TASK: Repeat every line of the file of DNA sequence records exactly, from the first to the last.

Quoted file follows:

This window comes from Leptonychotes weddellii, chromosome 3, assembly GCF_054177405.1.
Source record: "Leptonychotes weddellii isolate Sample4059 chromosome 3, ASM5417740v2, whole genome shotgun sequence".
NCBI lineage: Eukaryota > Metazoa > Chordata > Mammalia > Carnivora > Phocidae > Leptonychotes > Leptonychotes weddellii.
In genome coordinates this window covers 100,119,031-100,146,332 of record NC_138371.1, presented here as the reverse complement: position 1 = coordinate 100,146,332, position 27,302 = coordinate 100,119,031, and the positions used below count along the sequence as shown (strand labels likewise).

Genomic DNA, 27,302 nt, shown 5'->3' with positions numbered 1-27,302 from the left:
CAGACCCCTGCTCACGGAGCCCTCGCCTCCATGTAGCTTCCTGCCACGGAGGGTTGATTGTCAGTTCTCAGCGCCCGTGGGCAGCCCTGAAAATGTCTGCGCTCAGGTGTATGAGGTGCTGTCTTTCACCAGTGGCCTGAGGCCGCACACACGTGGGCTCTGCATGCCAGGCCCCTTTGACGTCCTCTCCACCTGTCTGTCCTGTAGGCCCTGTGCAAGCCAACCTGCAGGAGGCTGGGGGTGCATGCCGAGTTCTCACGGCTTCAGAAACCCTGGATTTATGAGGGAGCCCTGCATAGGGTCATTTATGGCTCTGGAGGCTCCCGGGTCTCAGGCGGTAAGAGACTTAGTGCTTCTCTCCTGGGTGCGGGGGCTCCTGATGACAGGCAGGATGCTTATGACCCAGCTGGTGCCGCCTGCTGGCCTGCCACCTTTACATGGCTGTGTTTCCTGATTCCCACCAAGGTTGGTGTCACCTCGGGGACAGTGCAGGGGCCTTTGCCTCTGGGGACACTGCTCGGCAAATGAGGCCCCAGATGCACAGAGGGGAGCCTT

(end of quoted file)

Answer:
This window comes from Leptonychotes weddellii, chromosome 3, assembly GCF_054177405.1.
Source record: "Leptonychotes weddellii isolate Sample4059 chromosome 3, ASM5417740v2, whole genome shotgun sequence".
NCBI lineage: Eukaryota > Metazoa > Chordata > Mammalia > Carnivora > Phocidae > Leptonychotes > Leptonychotes weddellii.
In genome coordinates this window covers 100,119,031-100,146,332 of record NC_138371.1, presented here as the reverse complement: position 1 = coordinate 100,146,332, position 27,302 = coordinate 100,119,031, and the positions used below count along the sequence as shown (strand labels likewise).

Genomic DNA, 27,302 nt, shown 5'->3' with positions numbered 1-27,302 from the left:
CAGACCCCTGCTCACGGAGCCCTCGCCTCCATGTAGCTTCCTGCCACGGAGGGTTGATTGTCAGTTCTCAGCGCCCGTGGGCAGCCCTGAAAATGTCTGCGCTCAGGTGTATGAGGTGCTGTCTTTCACCAGTGGCCTGAGGCCGCACACACGTGGGCTCTGCATGCCAGGCCCCTTTGACGTCCTCTCCACCTGTCTGTCCTGTAGGCCCTGTGCAAGCCAACCTGCAGGAGGCTGGGGGTGCATGCCGAGTTCTCACGGCTTCAGAAACCCTGGATTTATGAGGGAGCCCTGCATAGGGTCATTTATGGCTCTGGAGGCTCCCGGGTCTCAGGCGGTAAGAGACTTAGTGCTTCTCTCCTGGGTGCGGGGGCTCCTGATGACAGGCAGGATGCTTATGACCCAGCTGGTGCCGCCTGCTGGCCTGCCACCTTTACATGGCTGTGTTTCCTGATTCCCACCAAGGTTGGTGTCACCTCGGGGACAGTGCAGGGGCCTTTGCCTCTGGGGACACTGCTCGGCAAATGAGGCCCCAGATGCACAGAGGGGAGCCTT